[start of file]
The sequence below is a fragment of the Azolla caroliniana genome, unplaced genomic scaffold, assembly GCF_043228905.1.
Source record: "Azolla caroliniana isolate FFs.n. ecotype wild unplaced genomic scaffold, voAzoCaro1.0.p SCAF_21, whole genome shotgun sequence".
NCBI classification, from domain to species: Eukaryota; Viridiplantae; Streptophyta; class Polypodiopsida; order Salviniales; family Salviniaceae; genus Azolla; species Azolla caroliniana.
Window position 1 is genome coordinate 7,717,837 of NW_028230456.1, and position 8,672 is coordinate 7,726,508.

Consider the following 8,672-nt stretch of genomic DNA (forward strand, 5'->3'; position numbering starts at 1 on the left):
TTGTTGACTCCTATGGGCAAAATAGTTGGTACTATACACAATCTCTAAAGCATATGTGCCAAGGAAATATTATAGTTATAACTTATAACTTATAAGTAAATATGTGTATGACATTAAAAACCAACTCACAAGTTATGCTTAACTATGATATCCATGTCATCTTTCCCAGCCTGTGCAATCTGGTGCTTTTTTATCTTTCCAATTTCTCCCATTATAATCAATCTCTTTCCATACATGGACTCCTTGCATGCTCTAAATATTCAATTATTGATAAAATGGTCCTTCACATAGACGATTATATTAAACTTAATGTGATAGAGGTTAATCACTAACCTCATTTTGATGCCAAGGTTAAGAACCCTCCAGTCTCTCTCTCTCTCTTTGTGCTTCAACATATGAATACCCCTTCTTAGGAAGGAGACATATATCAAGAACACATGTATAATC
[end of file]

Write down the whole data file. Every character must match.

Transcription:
The sequence below is a fragment of the Azolla caroliniana genome, unplaced genomic scaffold, assembly GCF_043228905.1.
Source record: "Azolla caroliniana isolate FFs.n. ecotype wild unplaced genomic scaffold, voAzoCaro1.0.p SCAF_21, whole genome shotgun sequence".
NCBI classification, from domain to species: Eukaryota; Viridiplantae; Streptophyta; class Polypodiopsida; order Salviniales; family Salviniaceae; genus Azolla; species Azolla caroliniana.
Window position 1 is genome coordinate 7,717,837 of NW_028230456.1, and position 8,672 is coordinate 7,726,508.

Consider the following 8,672-nt stretch of genomic DNA (forward strand, 5'->3'; position numbering starts at 1 on the left):
TTGTTGACTCCTATGGGCAAAATAGTTGGTACTATACACAATCTCTAAAGCATATGTGCCAAGGAAATATTATAGTTATAACTTATAACTTATAAGTAAATATGTGTATGACATTAAAAACCAACTCACAAGTTATGCTTAACTATGATATCCATGTCATCTTTCCCAGCCTGTGCAATCTGGTGCTTTTTTATCTTTCCAATTTCTCCCATTATAATCAATCTCTTTCCATACATGGACTCCTTGCATGCTCTAAATATTCAATTATTGATAAAATGGTCCTTCACATAGACGATTATATTAAACTTAATGTGATAGAGGTTAATCACTAACCTCATTTTGATGCCAAGGTTAAGAACCCTCCAGTCTCTCTCTCTCTCTTTGTGCTTCAACATATGAATACCCCTTCTTAGGAAGGAGACATATATCAAGAACACATGTATAATC